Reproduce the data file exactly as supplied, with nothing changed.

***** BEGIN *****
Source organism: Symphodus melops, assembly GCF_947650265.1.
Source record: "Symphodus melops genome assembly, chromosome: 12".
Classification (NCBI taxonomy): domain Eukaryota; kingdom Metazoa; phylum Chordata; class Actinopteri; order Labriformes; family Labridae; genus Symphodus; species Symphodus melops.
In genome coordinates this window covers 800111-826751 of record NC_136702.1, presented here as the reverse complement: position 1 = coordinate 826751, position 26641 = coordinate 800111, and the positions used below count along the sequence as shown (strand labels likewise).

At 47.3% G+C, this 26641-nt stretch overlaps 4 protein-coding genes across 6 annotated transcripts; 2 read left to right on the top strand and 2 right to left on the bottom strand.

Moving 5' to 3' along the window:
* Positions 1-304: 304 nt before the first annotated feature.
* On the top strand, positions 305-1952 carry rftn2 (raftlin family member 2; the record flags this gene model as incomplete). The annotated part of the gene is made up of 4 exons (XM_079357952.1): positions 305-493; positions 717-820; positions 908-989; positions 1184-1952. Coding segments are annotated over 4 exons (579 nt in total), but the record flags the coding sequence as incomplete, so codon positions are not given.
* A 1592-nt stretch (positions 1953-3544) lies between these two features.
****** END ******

Source organism: Symphodus melops, assembly GCF_947650265.1.
Source record: "Symphodus melops genome assembly, chromosome: 12".
Classification (NCBI taxonomy): domain Eukaryota; kingdom Metazoa; phylum Chordata; class Actinopteri; order Labriformes; family Labridae; genus Symphodus; species Symphodus melops.
In genome coordinates this window covers 800111-826751 of record NC_136702.1, presented here as the reverse complement: position 1 = coordinate 826751, position 26641 = coordinate 800111, and the positions used below count along the sequence as shown (strand labels likewise).

At 47.3% G+C, this 26641-nt stretch overlaps 4 protein-coding genes across 6 annotated transcripts; 2 read left to right on the top strand and 2 right to left on the bottom strand.

Moving 5' to 3' along the window:
* Positions 1-304: 304 nt before the first annotated feature.
* On the top strand, positions 305-1952 carry rftn2 (raftlin family member 2; the record flags this gene model as incomplete). The annotated part of the gene is made up of 4 exons (XM_079357952.1): positions 305-493; positions 717-820; positions 908-989; positions 1184-1952. Coding segments are annotated over 4 exons (579 nt in total), but the record flags the coding sequence as incomplete, so codon positions are not given.
* A 1592-nt stretch (positions 1953-3544) lies between these two features.